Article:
The Documents programme explores the relationships between art and publishing, and other subjects that include the effects of archive on narratives of art history, the artist’s book and publishing as an artistic practice. This edition features the participation of Raquel Manchado, who will present and carry out a critical reading of part of her graphic art collection, comprising postcards, comic strips, posters, calendars, newspapers, magazines and other widely distributed formats published since the early twentieth century and which, under the veneer of humour, degraded women over their physical appearance or behaviour.
Humorous postcards which, along with proverbs and folk songs, would be the equivalent to today’s memes in the pre-internet age, circulating as viral messages that travelled from letterbox to letterbox and by word of mouth. On the basis that humour is never neutral, as well as its capacity to question the established order and work as a powerful normalising force, this encounter interrogates supposedly humorous images which instead instil prejudice and normalise stereotypes. Jokes about “spinsters”, “henpecked husbands”, “fat women”, “mothers-in-law”, “blacks”, “Muslims” or “wrong” people operate as the perfect vehicle for discrimination and symbolic violence.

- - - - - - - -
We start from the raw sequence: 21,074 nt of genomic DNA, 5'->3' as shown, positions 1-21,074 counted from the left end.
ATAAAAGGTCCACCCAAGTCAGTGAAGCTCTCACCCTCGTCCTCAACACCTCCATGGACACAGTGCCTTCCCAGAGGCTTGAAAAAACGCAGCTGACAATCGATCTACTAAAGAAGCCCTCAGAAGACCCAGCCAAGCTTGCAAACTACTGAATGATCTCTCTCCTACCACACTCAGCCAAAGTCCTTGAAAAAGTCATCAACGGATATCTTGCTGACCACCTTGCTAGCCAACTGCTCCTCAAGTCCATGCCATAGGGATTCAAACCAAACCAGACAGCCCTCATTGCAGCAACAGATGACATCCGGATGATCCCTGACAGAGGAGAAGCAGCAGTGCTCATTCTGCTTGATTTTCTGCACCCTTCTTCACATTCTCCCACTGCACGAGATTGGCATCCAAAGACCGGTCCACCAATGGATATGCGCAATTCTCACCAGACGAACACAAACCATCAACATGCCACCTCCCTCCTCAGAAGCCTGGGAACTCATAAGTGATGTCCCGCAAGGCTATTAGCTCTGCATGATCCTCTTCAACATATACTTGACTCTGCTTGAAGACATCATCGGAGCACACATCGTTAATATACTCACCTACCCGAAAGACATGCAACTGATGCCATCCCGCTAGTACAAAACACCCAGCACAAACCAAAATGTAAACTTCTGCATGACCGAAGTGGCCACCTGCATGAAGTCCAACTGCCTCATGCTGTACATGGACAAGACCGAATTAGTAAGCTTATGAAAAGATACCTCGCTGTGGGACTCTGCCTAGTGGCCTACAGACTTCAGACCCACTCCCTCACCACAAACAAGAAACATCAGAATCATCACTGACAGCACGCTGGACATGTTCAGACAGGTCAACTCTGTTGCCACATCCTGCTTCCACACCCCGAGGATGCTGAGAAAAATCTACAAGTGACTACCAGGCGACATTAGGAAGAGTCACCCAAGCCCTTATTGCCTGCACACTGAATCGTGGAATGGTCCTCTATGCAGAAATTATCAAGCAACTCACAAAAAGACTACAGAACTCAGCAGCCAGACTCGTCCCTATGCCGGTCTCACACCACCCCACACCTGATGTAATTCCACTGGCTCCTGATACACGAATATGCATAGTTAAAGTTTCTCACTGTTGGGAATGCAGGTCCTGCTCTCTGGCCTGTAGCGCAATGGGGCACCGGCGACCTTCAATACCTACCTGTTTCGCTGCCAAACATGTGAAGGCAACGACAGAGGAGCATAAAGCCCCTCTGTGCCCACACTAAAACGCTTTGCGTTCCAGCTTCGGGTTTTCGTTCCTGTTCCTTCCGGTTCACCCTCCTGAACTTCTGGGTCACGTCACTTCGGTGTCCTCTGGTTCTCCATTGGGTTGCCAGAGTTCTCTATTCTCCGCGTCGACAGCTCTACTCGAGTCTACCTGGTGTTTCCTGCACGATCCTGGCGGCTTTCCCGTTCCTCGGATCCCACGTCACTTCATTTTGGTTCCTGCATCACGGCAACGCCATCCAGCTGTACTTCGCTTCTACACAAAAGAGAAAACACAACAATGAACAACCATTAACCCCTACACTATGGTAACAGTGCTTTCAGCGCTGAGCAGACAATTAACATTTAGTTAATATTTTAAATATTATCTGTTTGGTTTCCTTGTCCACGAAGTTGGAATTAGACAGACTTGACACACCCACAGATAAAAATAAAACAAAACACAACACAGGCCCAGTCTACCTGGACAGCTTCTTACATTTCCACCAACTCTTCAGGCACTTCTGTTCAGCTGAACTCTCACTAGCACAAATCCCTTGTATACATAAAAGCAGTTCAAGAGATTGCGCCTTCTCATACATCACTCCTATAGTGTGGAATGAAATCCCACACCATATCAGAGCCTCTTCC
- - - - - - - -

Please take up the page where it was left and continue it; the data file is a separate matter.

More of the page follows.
“You made your bed, now lie in it”, as the saying goes. Critically observing these images leads to a reflection on the perpetuation of such stereotypes and draws back the veil of “normality” to once again question that which has been seen ad nauseam, something with an urgent need to be unlearned.
Raquel Manchado (Alicante, 1977) is a visual artist and editor of the publishing house Antorcha Ediciones, where she researches symbolic violence and misogyny in graphic humour and popular culture. She also publishes books, fanzines, libelles and facsimiles, as well as other unclassifiable projects.